In the late '60s, the Deviants were something like the British equivalent to the Fugs, with touches of the Mothers of Invention and the British R&B-based rock of the Yardbirds and the Pretty Things. Their roots were not so much in the British Invasion as the psychedelic underground that began to take shape in London in 1966-1967. Not much more than amateurs when they began playing, they squeezed every last ounce of skill and imagination out of their limited instrumental and compositional resources on their debut, Ptooff!, which combined savage social commentary, overheated sexual lust, psychedelic jamming, blues riffs, and pretty acoustic ballads -- all in the space of seven songs. Their subsequent '60s albums had plenty of outrage, but not nearly as strong material as the debut. Lead singer Mick Farren recorded a solo album near the end of the decade, and went on to become a respected rock critic. He intermittently performed and recorded as a solo artist and with re-formed versions of the Deviants. Farren died in July 2013 at the age of 69 after collapsing on-stage at a Deviants show in London. ~ Richie UnterbergerPortions of Content Provided by Rovi Corporation.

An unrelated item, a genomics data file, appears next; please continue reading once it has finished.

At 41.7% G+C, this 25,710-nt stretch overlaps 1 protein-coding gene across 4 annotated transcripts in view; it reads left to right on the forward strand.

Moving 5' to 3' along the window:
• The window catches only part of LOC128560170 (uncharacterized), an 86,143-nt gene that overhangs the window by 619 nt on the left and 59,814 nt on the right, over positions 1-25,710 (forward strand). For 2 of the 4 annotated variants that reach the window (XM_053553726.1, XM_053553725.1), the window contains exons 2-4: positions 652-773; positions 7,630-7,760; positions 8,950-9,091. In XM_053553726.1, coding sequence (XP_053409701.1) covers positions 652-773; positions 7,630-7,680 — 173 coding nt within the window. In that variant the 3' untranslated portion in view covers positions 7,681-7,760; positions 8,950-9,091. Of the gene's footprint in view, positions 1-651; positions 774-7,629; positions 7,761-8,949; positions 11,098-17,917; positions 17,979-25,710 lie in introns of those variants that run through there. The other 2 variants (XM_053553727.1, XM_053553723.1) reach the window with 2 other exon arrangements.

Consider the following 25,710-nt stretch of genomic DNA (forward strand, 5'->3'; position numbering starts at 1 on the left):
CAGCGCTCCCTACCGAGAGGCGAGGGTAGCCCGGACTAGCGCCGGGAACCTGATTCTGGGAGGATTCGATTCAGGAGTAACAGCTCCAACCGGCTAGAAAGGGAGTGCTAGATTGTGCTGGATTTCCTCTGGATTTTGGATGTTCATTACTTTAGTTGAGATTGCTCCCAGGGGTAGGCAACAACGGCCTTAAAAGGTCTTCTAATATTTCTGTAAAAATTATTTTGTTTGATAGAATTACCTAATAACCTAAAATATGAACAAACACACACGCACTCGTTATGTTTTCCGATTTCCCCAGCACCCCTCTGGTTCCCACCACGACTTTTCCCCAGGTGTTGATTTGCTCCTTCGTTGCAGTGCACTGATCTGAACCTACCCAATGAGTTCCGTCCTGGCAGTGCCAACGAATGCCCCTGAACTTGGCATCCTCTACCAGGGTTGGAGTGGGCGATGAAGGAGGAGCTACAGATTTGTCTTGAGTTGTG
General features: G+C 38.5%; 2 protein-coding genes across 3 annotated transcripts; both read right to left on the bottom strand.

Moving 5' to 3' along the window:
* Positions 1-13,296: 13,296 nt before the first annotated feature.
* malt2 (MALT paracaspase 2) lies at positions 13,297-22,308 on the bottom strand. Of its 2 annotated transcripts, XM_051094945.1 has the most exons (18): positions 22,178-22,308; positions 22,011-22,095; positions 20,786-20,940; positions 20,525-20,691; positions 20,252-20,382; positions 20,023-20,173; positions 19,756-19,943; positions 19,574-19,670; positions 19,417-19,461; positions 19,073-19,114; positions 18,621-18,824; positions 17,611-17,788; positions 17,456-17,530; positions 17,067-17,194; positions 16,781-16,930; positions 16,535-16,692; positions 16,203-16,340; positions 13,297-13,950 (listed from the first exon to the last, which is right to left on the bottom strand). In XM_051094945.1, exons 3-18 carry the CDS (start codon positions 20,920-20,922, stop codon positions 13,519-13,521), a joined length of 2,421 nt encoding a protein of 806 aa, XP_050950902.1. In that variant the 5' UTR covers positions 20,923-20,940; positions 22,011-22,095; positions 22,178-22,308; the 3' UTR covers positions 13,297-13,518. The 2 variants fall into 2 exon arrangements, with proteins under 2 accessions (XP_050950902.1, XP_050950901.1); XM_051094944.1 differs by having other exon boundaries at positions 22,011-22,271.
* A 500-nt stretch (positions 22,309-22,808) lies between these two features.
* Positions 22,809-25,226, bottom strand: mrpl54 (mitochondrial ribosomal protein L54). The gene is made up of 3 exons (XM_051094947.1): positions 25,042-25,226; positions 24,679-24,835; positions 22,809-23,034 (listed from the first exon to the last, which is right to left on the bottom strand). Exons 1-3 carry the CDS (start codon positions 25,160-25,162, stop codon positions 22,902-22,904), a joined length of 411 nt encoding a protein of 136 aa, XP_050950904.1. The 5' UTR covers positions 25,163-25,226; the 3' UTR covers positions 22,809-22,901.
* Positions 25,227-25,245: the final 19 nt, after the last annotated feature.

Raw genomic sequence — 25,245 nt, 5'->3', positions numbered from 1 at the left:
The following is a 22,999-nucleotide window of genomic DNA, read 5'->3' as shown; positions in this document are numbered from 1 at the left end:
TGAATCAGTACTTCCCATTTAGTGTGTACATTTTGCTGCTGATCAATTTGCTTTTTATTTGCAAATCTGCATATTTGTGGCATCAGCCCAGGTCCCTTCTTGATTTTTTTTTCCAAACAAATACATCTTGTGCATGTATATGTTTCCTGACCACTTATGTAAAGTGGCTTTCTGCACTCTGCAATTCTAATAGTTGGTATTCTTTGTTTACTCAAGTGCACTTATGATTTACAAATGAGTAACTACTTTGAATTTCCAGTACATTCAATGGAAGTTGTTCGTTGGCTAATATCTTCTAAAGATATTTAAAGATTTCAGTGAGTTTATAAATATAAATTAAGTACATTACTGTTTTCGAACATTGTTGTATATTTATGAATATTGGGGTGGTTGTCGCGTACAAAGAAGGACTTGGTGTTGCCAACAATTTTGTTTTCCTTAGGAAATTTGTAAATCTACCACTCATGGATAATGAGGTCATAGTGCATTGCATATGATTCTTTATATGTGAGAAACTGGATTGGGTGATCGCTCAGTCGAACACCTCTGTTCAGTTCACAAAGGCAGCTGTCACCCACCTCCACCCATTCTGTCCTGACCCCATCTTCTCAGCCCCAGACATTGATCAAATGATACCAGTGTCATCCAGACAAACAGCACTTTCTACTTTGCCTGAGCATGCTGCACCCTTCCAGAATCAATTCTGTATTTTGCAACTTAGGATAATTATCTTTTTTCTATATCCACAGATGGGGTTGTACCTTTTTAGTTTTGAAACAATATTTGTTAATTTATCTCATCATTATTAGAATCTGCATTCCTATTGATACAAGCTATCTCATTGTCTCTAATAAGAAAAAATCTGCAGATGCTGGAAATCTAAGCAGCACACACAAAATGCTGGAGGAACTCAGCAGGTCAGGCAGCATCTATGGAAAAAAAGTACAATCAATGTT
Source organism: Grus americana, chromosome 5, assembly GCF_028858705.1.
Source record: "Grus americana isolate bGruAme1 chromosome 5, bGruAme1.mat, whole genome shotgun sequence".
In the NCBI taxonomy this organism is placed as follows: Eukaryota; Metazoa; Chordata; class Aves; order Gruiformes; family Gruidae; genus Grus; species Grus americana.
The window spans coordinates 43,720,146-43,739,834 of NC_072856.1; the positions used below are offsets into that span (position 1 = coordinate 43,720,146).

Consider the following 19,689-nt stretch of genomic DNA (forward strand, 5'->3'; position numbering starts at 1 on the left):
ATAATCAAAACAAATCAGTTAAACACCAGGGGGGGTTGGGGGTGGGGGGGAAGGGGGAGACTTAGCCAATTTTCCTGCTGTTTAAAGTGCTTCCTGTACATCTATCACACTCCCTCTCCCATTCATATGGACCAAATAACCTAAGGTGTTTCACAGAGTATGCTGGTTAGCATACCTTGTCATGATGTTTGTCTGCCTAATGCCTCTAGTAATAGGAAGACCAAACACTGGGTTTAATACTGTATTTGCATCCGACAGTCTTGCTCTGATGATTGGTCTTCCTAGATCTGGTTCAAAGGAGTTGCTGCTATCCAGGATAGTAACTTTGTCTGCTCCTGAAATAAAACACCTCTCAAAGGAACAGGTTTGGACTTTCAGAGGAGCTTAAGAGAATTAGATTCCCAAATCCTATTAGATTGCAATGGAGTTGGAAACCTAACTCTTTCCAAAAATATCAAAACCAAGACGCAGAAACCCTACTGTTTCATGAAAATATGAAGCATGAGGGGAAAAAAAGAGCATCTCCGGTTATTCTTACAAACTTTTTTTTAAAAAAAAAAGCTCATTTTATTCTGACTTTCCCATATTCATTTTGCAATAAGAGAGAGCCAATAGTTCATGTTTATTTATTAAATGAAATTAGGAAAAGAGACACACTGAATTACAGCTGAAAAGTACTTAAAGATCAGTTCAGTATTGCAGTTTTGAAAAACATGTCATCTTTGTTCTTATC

© 2014 Rovi Corporation.